Nothing would melt in the Mouthe right now. That's because it's known as the coldest village in France. Not for the reception from the locals, but because of the very chilly winters.
Mouthe is a small town, with a chilly population of fewer than 1,000, nestled in the Jura mountains to the east of France.
A look at this week's forecast for Mouthe shows just how chilly it is, with temperatures staying below zero.
Now obviously there are colder places in France, not least high up in the Alps, but what makes Mouthe the so-called coldest village in France is its history of being chilly.
A very chilly winter
Yes, back in January 1985 the village recorded a crippling -41.2C (or -41.1F for American readers), the coldest temperature France has ever seen.
So freezing is the area around Mouthe that it's known as “Little Siberia” (La Petite Sibérie) to the locals, and snow is not an uncommon sight in late March when the rest of France (bar the high mountains) is in full spring mode.
Residents can regularly be seen on skis or on ice skates as the village lake freezes over (see below).
But you'd be hard pressed to find a local who hates the chill.
Mouthe native Marie Goelzer, who runs the Gites du Petit Sarrageois
bed and breakfast in the area, says it's no colder than anywhere else when you're prepared.
“Everyone here is used to it. It's a dry kind of cold, it doesn't penetrate,” she told The Local.
She added that many people compare the village to those in Canada.
“Even the Canadians compare it to their villages back home. There are loads of snowy slopes, plenty of lakes, beautiful trees.”
She said the area mostly attracted European visitors, but also many from Israel.
And all are welcomed by locals who are quite used to the cold, the village mayor Daniel Perrin said in a recent interview.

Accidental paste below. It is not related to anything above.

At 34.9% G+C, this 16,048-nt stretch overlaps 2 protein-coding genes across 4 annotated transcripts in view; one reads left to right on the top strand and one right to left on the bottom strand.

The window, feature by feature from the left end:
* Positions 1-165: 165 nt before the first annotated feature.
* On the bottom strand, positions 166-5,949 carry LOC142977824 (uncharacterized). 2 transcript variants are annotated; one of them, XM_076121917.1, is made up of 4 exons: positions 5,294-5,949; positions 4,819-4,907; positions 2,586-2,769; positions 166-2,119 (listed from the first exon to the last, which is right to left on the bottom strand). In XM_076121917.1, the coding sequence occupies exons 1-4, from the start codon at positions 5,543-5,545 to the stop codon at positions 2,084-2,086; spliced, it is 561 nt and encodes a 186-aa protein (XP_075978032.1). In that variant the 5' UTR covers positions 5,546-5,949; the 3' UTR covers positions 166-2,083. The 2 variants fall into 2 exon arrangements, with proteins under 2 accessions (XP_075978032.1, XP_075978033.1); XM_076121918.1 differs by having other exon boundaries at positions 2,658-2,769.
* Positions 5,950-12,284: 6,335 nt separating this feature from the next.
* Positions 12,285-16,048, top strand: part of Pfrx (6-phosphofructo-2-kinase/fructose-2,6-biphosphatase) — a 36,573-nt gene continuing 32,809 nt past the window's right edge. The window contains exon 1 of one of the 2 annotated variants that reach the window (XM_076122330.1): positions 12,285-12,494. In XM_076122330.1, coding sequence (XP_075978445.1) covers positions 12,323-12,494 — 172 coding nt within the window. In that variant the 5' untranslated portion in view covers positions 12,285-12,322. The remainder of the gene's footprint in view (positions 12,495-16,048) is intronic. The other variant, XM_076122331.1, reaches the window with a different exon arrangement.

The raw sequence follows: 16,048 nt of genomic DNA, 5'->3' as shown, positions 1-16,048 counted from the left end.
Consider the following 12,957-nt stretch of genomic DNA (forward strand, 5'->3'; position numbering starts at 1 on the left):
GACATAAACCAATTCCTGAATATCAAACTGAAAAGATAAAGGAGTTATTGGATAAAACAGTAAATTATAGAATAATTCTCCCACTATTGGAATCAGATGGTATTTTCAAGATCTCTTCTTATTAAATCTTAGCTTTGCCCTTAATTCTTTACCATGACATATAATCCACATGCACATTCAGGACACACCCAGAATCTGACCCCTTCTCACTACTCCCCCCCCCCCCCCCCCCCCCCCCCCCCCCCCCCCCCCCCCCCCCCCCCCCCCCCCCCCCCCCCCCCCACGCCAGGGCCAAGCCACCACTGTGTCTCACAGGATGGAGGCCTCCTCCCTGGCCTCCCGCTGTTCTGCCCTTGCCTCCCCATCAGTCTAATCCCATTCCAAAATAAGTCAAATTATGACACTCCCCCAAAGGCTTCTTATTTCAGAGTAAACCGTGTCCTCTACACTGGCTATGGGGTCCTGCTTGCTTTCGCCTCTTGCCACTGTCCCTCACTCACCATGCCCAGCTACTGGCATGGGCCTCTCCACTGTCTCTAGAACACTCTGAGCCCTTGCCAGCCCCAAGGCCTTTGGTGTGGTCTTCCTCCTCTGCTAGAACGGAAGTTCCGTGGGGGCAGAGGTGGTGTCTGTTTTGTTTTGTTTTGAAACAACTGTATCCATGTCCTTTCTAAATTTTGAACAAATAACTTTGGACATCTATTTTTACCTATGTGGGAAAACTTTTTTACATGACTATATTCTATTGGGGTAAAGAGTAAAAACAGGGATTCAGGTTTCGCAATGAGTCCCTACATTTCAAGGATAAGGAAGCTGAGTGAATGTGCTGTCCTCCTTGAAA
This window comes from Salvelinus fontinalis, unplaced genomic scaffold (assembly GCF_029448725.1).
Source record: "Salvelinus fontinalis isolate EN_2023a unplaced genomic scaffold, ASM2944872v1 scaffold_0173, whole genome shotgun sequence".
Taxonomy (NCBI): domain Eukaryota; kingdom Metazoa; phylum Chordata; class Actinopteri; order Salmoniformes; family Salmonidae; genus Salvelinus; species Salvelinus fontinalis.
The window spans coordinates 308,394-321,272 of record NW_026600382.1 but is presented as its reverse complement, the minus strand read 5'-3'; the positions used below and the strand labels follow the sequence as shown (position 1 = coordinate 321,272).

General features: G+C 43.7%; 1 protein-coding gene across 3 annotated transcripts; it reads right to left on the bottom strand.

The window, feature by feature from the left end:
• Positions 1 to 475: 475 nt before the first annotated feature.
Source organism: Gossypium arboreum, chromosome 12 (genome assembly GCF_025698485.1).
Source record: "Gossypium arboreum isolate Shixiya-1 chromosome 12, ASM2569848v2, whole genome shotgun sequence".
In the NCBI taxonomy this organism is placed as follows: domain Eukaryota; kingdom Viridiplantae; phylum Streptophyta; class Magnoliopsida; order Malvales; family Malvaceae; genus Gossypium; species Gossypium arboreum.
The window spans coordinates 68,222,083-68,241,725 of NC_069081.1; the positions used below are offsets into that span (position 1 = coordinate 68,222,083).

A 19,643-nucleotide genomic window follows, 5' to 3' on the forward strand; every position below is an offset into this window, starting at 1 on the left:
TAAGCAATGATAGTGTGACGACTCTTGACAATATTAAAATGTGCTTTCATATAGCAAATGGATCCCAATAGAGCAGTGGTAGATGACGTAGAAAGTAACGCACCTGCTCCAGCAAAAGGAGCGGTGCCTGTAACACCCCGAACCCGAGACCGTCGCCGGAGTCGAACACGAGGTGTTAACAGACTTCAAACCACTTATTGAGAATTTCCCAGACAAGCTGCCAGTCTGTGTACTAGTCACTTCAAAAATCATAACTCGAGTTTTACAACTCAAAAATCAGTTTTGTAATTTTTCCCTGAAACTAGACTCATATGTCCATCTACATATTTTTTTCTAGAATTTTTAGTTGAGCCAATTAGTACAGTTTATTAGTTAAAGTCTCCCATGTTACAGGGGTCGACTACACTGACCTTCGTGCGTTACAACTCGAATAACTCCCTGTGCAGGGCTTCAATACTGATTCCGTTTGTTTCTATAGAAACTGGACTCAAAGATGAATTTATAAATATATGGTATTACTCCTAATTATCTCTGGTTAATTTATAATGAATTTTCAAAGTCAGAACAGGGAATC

Perrin and his team are probably quite sick of talking about it, however, given the frosty reception the Town Hall gave The Local over the phone on Thursday.
So why is the village so cold?
Well, for a start it's located at an altitude of 930 metres, which is generally going to be a lot colder than most of mainland France.
But the village is also located between two mountains, which means the cold air tends to gather if there's no wind about to push it away.
Is there any relief to the cold?
So what stops the residents from upping sticks and moving to the Mediterranean? One possible conclusion is that the bone-chilling winters are made up for by the exceptionally warm summers.
Indeed, the village recorded a sweltering 35.7C in July 1983.
And of course, locals are in prime position for quick access to the region's excellent ski slopes, they're only 5 kilometres from the Swiss border, and there are wild animals galore from yaks, bison, and reindeer for those who like animal watching.
Besides logging, the village mostly relies on tourism to survive, and its website boasts of supreme ski opportunities, as well as great hiking and horse riding in the summer.
Indeed, why would you want to leave?
But a word of advice to those who plan to visit, courtesy of local resident Marie Goelzer.
“You have to be absolutely prepared for the snow and the ice. That means winter clothes, proper shoes, a good hat, and gloves and scarves,” she told The Local.
“But it's magnificent in the winter, so don't be put off by the cold.”
What are you waiting for?